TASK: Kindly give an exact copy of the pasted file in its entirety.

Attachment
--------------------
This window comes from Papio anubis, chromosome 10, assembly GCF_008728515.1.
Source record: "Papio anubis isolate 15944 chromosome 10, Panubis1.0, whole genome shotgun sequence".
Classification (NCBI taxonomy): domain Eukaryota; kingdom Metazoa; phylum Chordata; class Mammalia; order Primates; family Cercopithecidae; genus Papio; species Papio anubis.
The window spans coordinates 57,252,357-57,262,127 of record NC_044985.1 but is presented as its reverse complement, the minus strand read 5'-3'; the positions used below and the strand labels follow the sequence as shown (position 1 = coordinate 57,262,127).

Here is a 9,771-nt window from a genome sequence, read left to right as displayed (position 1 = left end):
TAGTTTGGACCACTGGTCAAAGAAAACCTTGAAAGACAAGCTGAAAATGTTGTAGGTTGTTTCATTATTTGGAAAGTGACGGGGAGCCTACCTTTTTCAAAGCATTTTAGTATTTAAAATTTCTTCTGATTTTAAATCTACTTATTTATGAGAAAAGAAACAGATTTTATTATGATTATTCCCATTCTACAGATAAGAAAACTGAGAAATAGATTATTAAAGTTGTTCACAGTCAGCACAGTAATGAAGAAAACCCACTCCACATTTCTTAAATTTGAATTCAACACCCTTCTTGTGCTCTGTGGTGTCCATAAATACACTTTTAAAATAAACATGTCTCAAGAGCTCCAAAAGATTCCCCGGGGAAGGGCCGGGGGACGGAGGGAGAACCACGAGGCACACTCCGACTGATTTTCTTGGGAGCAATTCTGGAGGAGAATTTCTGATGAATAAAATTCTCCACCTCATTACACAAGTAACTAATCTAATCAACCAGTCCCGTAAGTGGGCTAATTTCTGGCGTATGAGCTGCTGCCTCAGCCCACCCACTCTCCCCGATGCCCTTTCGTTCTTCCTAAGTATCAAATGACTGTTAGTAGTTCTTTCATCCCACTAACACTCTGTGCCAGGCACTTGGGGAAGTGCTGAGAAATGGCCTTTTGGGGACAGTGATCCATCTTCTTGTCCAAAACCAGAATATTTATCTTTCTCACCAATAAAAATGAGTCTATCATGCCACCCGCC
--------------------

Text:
This window comes from Papio anubis, chromosome 10, assembly GCF_008728515.1.
Source record: "Papio anubis isolate 15944 chromosome 10, Panubis1.0, whole genome shotgun sequence".
Classification (NCBI taxonomy): domain Eukaryota; kingdom Metazoa; phylum Chordata; class Mammalia; order Primates; family Cercopithecidae; genus Papio; species Papio anubis.
The window spans coordinates 57,252,357-57,262,127 of record NC_044985.1 but is presented as its reverse complement, the minus strand read 5'-3'; the positions used below and the strand labels follow the sequence as shown (position 1 = coordinate 57,262,127).

Here is a 9,771-nt window from a genome sequence, read left to right as displayed (position 1 = left end):
TAGTTTGGACCACTGGTCAAAGAAAACCTTGAAAGACAAGCTGAAAATGTTGTAGGTTGTTTCATTATTTGGAAAGTGACGGGGAGCCTACCTTTTTCAAAGCATTTTAGTATTTAAAATTTCTTCTGATTTTAAATCTACTTATTTATGAGAAAAGAAACAGATTTTATTATGATTATTCCCATTCTACAGATAAGAAAACTGAGAAATAGATTATTAAAGTTGTTCACAGTCAGCACAGTAATGAAGAAAACCCACTCCACATTTCTTAAATTTGAATTCAACACCCTTCTTGTGCTCTGTGGTGTCCATAAATACACTTTTAAAATAAACATGTCTCAAGAGCTCCAAAAGATTCCCCGGGGAAGGGCCGGGGGACGGAGGGAGAACCACGAGGCACACTCCGACTGATTTTCTTGGGAGCAATTCTGGAGGAGAATTTCTGATGAATAAAATTCTCCACCTCATTACACAAGTAACTAATCTAATCAACCAGTCCCGTAAGTGGGCTAATTTCTGGCGTATGAGCTGCTGCCTCAGCCCACCCACTCTCCCCGATGCCCTTTCGTTCTTCCTAAGTATCAAATGACTGTTAGTAGTTCTTTCATCCCACTAACACTCTGTGCCAGGCACTTGGGGAAGTGCTGAGAAATGGCCTTTTGGGGACAGTGATCCATCTTCTTGTCCAAAACCAGAATATTTATCTTTCTCACCAATAAAAATGAGTCTATCATGCCACCCGCC